The opening weekend of E3, the biggest expo of corporations pretending they’re cool and a contingent of people saying you shouldn’t poke fun at corporations for being sketchy because they’re making games, has come and gone. This weekend brought us three big players, EA, Microsoft, and Bethesda. We’re going to start with the low-point of those three first, in Electronic Arts.
I already posted the only item of consequence out of the EA press conference: there’s a new Star Wars game on the horizon that may be good, based on the developer, but probably not, based on the publisher. The announcement itself was just bonkers, since it was as an aside during a blurb by someone there. No real trailer or gameplay, just that. EA was too busy trying to cause trauma-level eye strain with how bad their conference was than to give us useful stuff. Most of what they covered were things we already knew, like Battlefront 2, a game you should absolutely not buy, going to Clone Wars, and Battlefield V, which looks good (Battlefield 1 was great), but is hard to follow because of all the whining little wankers upset because there’s one of those ladies on the cover and obviously women ceased to exist during that particular time in history.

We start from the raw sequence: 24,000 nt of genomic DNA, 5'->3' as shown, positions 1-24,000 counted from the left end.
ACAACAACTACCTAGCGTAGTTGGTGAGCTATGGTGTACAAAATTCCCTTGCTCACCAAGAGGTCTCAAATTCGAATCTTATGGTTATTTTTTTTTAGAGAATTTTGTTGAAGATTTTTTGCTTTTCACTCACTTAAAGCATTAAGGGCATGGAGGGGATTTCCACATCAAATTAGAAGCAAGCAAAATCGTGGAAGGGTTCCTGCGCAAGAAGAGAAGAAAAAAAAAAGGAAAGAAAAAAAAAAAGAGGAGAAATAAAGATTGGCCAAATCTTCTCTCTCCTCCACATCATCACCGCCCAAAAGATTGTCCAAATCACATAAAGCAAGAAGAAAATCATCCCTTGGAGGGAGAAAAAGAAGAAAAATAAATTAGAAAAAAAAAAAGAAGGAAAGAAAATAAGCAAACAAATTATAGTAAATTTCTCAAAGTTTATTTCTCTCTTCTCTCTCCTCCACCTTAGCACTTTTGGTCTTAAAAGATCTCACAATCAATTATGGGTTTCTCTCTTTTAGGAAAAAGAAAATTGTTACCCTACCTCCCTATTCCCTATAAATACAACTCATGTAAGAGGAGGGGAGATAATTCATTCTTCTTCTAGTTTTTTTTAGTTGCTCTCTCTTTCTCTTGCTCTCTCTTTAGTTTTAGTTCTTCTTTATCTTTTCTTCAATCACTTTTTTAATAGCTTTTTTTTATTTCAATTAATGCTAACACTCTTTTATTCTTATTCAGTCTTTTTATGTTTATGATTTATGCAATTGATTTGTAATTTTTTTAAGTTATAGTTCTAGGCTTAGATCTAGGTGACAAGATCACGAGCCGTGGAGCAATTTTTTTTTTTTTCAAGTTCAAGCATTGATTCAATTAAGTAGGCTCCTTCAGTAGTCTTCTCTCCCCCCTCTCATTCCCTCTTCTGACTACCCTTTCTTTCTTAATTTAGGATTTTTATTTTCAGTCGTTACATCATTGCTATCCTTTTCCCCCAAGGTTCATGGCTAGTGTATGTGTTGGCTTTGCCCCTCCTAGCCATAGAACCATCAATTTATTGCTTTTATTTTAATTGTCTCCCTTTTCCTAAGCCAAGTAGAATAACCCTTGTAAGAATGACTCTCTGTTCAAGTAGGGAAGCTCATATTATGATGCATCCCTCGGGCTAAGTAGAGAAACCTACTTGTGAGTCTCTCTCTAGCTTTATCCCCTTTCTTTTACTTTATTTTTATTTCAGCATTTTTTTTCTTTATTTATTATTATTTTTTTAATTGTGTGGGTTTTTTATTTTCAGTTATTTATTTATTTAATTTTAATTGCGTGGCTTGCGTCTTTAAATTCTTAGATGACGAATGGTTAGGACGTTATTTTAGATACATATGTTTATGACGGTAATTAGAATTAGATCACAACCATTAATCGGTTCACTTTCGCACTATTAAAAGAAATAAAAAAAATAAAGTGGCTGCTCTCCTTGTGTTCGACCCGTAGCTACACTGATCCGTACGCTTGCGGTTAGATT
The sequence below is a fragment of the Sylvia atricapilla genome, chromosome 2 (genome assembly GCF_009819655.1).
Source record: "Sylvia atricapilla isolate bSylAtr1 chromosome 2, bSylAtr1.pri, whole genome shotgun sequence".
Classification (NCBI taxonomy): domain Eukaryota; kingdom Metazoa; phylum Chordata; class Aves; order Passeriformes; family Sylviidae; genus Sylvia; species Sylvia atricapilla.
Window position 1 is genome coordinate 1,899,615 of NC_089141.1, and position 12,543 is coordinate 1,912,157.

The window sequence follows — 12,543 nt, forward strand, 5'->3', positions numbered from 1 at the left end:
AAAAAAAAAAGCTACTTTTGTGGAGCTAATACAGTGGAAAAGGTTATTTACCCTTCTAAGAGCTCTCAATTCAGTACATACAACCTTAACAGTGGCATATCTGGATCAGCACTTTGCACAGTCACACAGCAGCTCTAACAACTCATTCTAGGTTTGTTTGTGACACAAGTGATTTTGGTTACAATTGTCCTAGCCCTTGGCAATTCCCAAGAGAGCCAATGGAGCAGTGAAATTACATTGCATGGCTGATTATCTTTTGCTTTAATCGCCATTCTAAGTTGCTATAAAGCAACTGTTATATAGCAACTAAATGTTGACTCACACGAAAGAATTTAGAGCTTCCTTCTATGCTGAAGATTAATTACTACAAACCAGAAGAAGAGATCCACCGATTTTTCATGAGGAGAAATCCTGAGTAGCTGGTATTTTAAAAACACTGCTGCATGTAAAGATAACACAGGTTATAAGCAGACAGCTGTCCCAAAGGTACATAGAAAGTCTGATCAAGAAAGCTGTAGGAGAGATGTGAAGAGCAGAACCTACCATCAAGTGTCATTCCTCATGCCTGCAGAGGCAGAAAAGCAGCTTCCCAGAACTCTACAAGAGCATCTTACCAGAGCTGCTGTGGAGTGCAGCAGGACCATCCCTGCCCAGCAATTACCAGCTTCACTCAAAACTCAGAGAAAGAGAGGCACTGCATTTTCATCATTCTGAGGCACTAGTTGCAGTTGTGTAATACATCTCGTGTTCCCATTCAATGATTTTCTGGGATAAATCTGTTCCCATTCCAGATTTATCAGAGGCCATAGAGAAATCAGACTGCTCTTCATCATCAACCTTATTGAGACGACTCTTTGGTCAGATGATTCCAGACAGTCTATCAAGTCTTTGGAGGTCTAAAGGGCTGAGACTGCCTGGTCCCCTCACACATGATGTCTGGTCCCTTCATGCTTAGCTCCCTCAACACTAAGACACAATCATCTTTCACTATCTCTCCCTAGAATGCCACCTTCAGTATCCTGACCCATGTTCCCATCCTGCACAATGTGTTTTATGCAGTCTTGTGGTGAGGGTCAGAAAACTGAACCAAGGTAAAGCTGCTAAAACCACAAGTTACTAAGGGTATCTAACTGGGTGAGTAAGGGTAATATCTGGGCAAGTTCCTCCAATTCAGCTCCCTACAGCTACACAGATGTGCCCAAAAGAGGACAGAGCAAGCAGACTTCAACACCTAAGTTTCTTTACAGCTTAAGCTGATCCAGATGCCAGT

That and trying to convince us that Anthem isn’t just an also-ran Destiny clone that is responsible for cannibalizing Bioware’s Mass Effect team and undermining Andromeda… don’t buy it: Anthem killed Mass Effect. My snark aside, the gameplay itself looks pretty, but nothing special. It seems a lot like Destiny, and that game has its own struggles.
Coupled with EA’s history of being one of the sleaziest companies out there (WB Interactive is at least as bad, if not worse, EA is just more incompetent), there’s not a lot of reason to get excited. Seriously, they got a cheer when it was announced that Anthem would only have “micro-transactions and not loot boxes, for cosmetics only.” That’s like cheering on a tyrant for going back to just stealing all the food instead of stealing and executing those who complain. I question punishing the type of user that values the look of their character for the benefits of others (cosmetic systems are gameplay elements, and should be valued as such), and I don’t think that they are to be forgiven for just going to the slightly lesser evil.
Other than that, we got a few games, but sadly most had a “but…” associated with them. Unravel Two is a follow-up for a somewhat underrated game, but they also said it won’t be coming to Switch at this time… a platform that would be perfect for it. Sea of Solitude looks pretty, but there’s not much we know past that. Command & Conquer is getting a “revival,” but it’s a mobile game and, as a fan of the old games, I promise, it’s going to just suck (not to mention be laden with micro-transactions to the point of not being a game). Also, FIFA and Madden, if you’re still playing those… I mean, clearly someone is, but I question the choice of getting a new one each year.
[…] is starting to wind down, and we’re now through the majority of the conferences. EA and SquareEnix underwhelmed, Microsoft did Microsoft, and Ubisoft and Bethesda shined. How are Sony […]
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